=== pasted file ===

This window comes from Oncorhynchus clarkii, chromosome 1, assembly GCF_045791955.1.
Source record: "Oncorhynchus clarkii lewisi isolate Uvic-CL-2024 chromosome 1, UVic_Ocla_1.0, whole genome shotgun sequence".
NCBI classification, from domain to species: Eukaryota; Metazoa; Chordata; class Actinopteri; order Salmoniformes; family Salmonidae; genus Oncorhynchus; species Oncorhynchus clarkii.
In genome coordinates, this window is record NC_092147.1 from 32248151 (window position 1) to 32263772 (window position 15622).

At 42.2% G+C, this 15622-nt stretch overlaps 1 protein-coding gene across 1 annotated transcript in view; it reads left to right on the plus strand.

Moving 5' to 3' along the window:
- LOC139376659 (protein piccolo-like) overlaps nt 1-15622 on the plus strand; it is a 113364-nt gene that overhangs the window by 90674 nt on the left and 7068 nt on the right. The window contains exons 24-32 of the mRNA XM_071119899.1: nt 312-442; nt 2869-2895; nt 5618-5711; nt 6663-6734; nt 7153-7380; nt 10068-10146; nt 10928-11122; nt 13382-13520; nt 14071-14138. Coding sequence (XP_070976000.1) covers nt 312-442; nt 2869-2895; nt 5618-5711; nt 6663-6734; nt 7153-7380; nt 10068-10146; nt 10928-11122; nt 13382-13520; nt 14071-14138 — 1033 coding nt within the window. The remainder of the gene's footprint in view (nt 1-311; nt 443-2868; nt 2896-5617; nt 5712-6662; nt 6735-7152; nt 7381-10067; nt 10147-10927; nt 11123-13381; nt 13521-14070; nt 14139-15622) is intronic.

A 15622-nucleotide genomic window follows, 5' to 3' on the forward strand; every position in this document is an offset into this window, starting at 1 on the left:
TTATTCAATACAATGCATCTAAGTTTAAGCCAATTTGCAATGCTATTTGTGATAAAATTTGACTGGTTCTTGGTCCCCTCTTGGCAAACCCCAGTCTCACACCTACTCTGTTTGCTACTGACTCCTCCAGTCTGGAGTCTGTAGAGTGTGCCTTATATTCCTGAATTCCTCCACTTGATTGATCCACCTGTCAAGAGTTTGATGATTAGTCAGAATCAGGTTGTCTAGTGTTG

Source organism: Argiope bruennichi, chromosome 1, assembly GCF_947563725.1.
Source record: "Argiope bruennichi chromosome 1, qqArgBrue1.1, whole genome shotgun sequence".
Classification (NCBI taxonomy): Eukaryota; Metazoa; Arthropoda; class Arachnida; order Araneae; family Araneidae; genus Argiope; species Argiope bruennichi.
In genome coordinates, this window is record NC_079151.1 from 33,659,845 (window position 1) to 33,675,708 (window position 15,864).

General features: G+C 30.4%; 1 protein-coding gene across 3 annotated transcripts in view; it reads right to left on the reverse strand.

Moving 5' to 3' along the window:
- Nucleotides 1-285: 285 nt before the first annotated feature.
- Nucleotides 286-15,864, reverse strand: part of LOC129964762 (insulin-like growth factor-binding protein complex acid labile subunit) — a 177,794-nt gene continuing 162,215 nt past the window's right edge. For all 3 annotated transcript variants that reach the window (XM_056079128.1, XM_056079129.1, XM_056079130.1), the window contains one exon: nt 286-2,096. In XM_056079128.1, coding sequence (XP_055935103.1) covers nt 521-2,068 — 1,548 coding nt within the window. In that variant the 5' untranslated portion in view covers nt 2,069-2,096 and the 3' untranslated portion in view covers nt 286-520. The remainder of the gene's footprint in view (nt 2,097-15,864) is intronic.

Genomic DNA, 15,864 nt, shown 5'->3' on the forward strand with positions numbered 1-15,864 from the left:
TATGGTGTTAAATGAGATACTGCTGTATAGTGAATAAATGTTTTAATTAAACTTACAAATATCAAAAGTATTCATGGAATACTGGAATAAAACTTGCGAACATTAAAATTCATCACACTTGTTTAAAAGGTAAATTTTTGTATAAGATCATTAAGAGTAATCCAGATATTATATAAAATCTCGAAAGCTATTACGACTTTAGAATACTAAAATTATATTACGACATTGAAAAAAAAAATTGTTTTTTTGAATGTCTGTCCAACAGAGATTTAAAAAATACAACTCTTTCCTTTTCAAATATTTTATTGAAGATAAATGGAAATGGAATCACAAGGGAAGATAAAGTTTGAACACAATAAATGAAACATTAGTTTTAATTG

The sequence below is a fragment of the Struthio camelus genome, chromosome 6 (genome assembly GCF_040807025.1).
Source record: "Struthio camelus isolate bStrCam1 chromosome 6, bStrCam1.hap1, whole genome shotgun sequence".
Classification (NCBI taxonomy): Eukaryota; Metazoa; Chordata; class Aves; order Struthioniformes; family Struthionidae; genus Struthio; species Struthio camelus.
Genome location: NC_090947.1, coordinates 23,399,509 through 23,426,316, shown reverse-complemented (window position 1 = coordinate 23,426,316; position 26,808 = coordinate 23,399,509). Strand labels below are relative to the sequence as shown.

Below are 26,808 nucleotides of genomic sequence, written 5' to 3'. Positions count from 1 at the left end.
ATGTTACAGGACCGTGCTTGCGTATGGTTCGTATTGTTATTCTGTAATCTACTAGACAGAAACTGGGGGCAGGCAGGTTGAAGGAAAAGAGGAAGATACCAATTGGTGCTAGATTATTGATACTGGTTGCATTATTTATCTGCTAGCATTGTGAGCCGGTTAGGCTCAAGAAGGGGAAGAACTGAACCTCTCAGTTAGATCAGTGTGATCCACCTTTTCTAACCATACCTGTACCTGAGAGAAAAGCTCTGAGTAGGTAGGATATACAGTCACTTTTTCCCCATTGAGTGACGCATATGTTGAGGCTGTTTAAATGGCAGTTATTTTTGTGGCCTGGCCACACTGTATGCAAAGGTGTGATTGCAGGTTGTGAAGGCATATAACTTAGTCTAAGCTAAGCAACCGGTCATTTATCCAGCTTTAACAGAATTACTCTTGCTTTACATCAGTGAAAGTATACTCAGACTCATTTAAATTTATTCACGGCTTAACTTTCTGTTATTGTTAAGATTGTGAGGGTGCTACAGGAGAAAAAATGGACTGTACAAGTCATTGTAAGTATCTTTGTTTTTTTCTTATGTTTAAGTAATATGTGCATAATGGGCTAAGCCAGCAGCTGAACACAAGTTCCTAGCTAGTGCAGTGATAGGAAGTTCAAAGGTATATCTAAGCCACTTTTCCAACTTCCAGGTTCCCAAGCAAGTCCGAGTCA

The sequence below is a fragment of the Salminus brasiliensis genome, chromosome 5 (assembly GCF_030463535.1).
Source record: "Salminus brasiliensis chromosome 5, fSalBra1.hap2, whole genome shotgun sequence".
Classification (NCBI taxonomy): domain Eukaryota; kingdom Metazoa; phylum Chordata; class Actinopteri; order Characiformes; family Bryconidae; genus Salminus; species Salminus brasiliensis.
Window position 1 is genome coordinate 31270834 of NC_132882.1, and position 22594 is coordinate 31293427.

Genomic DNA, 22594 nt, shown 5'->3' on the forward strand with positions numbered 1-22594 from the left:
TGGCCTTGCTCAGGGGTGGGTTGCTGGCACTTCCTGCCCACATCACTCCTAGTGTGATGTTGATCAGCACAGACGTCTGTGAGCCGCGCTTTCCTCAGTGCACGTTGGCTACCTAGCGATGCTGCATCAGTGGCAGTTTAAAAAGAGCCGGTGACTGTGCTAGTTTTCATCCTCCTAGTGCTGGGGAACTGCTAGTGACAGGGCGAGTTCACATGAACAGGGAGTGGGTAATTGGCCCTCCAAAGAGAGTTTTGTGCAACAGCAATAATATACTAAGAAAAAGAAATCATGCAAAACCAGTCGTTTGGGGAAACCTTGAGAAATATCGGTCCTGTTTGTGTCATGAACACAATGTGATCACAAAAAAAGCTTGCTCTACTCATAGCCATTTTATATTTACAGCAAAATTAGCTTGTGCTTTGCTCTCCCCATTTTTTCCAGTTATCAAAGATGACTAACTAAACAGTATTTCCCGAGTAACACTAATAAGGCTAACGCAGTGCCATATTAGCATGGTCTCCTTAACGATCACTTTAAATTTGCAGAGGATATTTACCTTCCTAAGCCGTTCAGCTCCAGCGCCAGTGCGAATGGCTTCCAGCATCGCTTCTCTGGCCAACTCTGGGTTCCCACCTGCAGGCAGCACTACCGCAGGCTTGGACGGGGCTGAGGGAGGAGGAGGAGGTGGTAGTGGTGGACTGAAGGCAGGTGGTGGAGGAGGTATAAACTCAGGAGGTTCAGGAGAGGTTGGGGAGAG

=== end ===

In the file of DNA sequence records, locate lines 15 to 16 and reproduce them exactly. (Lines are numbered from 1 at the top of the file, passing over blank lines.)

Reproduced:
Moving 5' to 3' along the window:
- Nucleotides 1-285: 285 nt before the first annotated feature.